"When seeking funding for a social initiative, for example, proposals should link the investment to what leaders are concerned about," the report said. "Once leaders see that link in action, they are likely to place greater value in social tools and technologies."
According to the report, 31% of respondents associated with the second stage of social business, in which businesses struggle with too many competing priorities, lack of an overall strategy and security concerns. To address these concerns, executives need to do the following:
-- Develop a social business strategy and include in it corporate-wide compliance processes and security measures
-- Allocate resources -- both people and funding -- to implement
-- Assign a corporate-level social business leader
-- Challenge traditionalists to be open to change
-- Expand pilots across functions.
Traditionalists, Palmer said, are those employees who may be fearful of jumping in to a new technology. But when handled properly, they have the potential to become the project's biggest enthusiasts.
"You take someone who's a skeptic and you show them how this technology can make a business easier or quicker," Palmer said. "When they get it, they think, 'This is OK,' and then they use it to find a resource they didn't know about or they solve a problem using it. Then they tell a friend and a few coworkers and they sometimes become the brand's biggest advocates."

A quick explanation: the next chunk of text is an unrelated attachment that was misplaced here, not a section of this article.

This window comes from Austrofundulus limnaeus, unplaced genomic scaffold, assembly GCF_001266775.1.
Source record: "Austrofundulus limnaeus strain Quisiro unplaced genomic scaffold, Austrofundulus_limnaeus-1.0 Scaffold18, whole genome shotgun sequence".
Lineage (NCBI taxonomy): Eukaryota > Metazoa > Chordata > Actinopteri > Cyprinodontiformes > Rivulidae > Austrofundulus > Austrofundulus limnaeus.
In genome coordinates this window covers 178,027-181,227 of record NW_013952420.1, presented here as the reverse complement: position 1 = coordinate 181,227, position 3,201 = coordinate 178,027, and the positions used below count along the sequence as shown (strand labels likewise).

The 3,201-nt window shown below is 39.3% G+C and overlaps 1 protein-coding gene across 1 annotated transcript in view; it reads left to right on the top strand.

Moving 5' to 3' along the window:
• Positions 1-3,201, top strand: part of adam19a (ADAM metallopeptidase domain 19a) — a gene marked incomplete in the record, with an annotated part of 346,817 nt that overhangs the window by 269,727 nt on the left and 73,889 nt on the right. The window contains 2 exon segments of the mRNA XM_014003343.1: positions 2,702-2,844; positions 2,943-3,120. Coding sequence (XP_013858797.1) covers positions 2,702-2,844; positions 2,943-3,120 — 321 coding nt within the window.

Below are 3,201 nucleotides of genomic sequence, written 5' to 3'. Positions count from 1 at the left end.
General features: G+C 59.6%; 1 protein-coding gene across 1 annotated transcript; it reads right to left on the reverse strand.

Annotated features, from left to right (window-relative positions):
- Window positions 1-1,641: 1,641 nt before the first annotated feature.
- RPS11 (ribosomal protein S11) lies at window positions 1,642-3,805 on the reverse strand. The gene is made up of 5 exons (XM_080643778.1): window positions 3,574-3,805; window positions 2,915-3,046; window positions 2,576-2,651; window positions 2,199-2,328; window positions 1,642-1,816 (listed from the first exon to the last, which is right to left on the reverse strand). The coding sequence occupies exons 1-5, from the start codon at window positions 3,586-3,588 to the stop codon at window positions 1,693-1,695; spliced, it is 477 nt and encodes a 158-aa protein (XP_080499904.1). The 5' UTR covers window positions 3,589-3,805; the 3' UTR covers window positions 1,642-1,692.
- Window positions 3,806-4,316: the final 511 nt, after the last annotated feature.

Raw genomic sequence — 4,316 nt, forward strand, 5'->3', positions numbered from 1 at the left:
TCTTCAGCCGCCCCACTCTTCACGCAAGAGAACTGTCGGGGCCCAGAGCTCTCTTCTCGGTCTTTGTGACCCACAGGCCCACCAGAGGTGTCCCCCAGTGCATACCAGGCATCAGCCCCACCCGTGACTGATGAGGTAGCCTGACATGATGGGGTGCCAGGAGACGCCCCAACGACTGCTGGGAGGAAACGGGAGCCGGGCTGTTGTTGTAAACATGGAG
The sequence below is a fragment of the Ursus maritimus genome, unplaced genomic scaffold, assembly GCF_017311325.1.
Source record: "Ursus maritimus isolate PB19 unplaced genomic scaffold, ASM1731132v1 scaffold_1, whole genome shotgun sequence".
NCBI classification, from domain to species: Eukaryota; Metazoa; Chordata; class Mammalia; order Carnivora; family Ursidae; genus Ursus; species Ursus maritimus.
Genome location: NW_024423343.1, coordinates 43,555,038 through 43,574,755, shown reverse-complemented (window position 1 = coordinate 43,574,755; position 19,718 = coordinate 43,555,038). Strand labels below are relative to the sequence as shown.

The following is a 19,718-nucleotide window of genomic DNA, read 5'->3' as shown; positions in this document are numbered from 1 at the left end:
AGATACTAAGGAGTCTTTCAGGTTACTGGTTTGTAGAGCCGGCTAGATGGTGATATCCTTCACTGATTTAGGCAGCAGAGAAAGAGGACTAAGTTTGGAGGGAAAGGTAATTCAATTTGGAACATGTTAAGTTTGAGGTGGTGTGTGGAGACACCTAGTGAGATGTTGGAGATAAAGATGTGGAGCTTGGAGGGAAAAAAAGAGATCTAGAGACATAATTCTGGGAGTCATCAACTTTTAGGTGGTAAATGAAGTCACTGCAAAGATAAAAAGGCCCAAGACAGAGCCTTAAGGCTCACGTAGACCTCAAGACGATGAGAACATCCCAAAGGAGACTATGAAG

To properly measure their successes and failures in the second stage, the report recommends that executives collect lessons learned, identify performance gaps and outcomes, and leverage that date in business intelligence and decision making.
"Organizations launching a social initiative, for example, can start with one or two metrics tied to a business objective," the report said. "After tracking for a period of time, the company can build momentum by steadily adding new metrics and observing patterns in the data."
The fewest number of respondents -- just 17% -- identified with the third stage. This group, which is further along in its "social journey," may struggle with too many competing priorities, security concerns and lack of an overall strategy, according to the report.
One key difference between this group and the prior two, Palmer said, is that 80% said they had a dedicated senior manager overseeing everything social, sometimes in a chief digital officer role. "While the specific responsibilities [of a chief digital officer] vary, CDOs can provide broad leadership and attention to key digital initiatives," the report said.
To address the challenges businesses deeper in social experience, executives need to:
-- Continually scan for new social technologies
-- Extend their social business strategy to include new opportunities
-- Drive improvement of security measures to account for new vulnerabilities
-- Initiate a new round of pilots and experiments.
While social data and measurement best practices are still evolving, Palmer said, businesses this far along in their deployment should continue to gather lessons learned and start integrating social data into business intelligence and decision-making systems.